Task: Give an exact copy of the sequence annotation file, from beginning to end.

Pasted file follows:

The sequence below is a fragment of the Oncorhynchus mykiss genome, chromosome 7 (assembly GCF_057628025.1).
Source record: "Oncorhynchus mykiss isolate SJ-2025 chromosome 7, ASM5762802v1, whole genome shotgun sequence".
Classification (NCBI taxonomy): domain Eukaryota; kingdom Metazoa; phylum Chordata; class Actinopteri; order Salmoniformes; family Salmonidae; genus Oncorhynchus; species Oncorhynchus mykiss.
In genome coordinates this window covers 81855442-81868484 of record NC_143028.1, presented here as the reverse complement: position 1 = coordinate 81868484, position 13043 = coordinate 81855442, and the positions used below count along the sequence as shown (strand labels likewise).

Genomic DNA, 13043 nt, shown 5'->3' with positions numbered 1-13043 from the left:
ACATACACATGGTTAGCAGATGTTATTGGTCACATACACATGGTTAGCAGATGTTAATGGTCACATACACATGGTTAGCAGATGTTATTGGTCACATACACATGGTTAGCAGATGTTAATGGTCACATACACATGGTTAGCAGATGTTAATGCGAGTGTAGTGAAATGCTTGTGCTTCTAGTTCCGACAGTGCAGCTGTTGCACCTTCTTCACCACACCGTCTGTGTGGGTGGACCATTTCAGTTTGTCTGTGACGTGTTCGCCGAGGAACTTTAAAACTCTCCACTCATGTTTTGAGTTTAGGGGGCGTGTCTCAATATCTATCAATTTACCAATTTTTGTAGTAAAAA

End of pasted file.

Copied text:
The sequence below is a fragment of the Oncorhynchus mykiss genome, chromosome 7 (assembly GCF_057628025.1).
Source record: "Oncorhynchus mykiss isolate SJ-2025 chromosome 7, ASM5762802v1, whole genome shotgun sequence".
Classification (NCBI taxonomy): domain Eukaryota; kingdom Metazoa; phylum Chordata; class Actinopteri; order Salmoniformes; family Salmonidae; genus Oncorhynchus; species Oncorhynchus mykiss.
In genome coordinates this window covers 81855442-81868484 of record NC_143028.1, presented here as the reverse complement: position 1 = coordinate 81868484, position 13043 = coordinate 81855442, and the positions used below count along the sequence as shown (strand labels likewise).

Genomic DNA, 13043 nt, shown 5'->3' with positions numbered 1-13043 from the left:
ACATACACATGGTTAGCAGATGTTATTGGTCACATACACATGGTTAGCAGATGTTAATGGTCACATACACATGGTTAGCAGATGTTATTGGTCACATACACATGGTTAGCAGATGTTAATGGTCACATACACATGGTTAGCAGATGTTAATGCGAGTGTAGTGAAATGCTTGTGCTTCTAGTTCCGACAGTGCAGCTGTTGCACCTTCTTCACCACACCGTCTGTGTGGGTGGACCATTTCAGTTTGTCTGTGACGTGTTCGCCGAGGAACTTTAAAACTCTCCACTCATGTTTTGAGTTTAGGGGGCGTGTCTCAATATCTATCAATTTACCAATTTTTGTAGTAAAAA